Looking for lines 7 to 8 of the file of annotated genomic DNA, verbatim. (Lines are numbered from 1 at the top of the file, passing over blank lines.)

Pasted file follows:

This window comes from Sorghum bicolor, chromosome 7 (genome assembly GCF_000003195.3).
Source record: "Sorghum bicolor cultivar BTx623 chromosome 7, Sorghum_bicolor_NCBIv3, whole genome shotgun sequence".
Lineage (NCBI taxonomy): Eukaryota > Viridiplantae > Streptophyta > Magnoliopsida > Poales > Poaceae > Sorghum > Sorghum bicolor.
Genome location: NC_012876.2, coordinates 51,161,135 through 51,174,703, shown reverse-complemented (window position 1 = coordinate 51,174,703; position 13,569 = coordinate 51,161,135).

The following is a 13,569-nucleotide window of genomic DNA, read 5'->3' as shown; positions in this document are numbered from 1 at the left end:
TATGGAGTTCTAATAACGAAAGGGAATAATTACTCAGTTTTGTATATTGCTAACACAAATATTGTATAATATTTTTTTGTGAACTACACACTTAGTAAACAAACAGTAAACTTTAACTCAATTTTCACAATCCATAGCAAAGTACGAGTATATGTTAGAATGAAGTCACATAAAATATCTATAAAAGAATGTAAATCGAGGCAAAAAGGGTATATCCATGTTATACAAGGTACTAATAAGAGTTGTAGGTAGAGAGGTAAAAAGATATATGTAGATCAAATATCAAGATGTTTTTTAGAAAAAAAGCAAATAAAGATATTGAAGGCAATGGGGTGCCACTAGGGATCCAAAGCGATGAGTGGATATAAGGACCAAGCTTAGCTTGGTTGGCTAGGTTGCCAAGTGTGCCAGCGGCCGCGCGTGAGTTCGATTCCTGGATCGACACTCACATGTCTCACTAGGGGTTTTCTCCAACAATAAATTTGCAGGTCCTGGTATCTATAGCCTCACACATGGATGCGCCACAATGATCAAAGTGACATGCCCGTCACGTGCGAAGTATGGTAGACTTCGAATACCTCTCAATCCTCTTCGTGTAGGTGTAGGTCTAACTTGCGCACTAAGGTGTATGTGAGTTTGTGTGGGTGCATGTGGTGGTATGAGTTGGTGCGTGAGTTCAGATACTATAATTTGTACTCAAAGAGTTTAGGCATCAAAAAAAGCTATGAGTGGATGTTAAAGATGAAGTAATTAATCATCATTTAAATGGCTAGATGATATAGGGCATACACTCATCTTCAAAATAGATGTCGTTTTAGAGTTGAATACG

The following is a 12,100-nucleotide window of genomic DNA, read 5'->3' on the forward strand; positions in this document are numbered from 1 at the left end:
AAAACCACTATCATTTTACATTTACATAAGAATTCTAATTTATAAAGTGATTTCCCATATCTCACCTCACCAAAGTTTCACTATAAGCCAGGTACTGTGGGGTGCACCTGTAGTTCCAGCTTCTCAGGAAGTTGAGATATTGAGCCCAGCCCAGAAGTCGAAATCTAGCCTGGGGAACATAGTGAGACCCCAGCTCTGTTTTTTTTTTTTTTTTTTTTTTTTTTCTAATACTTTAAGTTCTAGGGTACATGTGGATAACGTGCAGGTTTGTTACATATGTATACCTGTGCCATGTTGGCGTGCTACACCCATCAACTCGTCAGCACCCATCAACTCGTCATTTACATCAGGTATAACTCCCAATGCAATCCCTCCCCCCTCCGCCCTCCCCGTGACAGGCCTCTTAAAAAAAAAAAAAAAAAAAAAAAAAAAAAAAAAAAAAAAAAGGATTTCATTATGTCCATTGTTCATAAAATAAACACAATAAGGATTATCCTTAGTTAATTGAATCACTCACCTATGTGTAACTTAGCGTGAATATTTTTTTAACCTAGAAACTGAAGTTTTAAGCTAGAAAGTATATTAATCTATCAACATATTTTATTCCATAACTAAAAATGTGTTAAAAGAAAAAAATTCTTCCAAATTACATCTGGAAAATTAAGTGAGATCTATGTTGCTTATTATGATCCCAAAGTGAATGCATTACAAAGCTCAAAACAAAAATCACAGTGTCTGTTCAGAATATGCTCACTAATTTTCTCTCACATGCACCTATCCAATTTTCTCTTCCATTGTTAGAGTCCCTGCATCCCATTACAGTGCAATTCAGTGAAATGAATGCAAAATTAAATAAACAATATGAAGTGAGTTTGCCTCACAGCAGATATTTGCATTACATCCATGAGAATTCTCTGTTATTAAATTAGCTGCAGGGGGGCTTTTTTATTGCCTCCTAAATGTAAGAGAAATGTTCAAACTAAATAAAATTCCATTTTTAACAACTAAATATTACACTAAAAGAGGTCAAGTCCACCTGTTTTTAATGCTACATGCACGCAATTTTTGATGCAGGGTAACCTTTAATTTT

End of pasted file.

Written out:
The following is a 12,100-nucleotide window of genomic DNA, read 5'->3' on the forward strand; positions in this document are numbered from 1 at the left end:
AAAACCACTATCATTTTACATTTACATAAGAATTCTAATTTATAAAGTGATTTCCCATATCTCACCTCACCAAAGTTTCACTATAAGCCAGGTACTGTGGGGTGCACCTGTAGTTCCAGCTTCTCAGGAAGTTGAGATATTGAGCCCAGCCCAGAAGTCGAAATCTAGCCTGGGGAACATAGTGAGACCCCAGCTCTGTTTTTTTTTTTTTTTTTTTTTTTTTTCTAATACTTTAAGTTCTAGGGTACATGTGGATAACGTGCAGGTTTGTTACATATGTATACCTGTGCCATGTTGGCGTGCTACACCCATCAACTCGTCAGCACCCATCAACTCGTCATTTACATCAGGTATAACTCCCAATGCAATCCCTCCCCCCTCCGCCCTCCCCGTGACAGGCCTCTTAAAAAAAAAAAAAAAAAAAAAAAAAAAAAAAAAAAAAAAAAGGATTTCATTATGTCCATTGTTCATAAAATAAACACAATAAGGATTATCCTTAGTTAATTGAATCACTCACCTATGTGTAACTTAGCGTGAATATTTTTTTAACCTAGAAACTGAAGTTTTAAGCTAGAAAGTATATTAATCTATCAACATATTTTATTCCATAACTAAAAATGTGTTAAAAGAAAAAAATTCTTCCAAATTACATCTGGAAAATTAAGTGAGATCTATGTTGCTTATTATGATCCCAAAGTGAATGCATTACAAAGCTCAAAACAAAAATCACAGTGTCTGTTCAGAATATGCTCACTAATTTTCTCTCACATGCACCTATCCAATTTTCTCTTCCATTGTTAGAGTCCCTGCATCCCATTACAGTGCAATTCAGTGAAATGAATGCAAAATTAAATAAACAATATGAAGTGAGTTTGCCTCACAGCAGATATTTGCATTACATCCATGAGAATTCTCTGTTATTAAATTAGCTGCAGGGGGGCTTTTTTATTGCCTCCTAAATGTAAGAGAAATGTTCAAACTAAATAAAATTCCATTTTTAACAACTAAATATTACACTAAAAGAGGTCAAGTCCACCTGTTTTTAATGCTACATGCACGCAATTTTTGATGCAGGGTAACCTTTAATTTT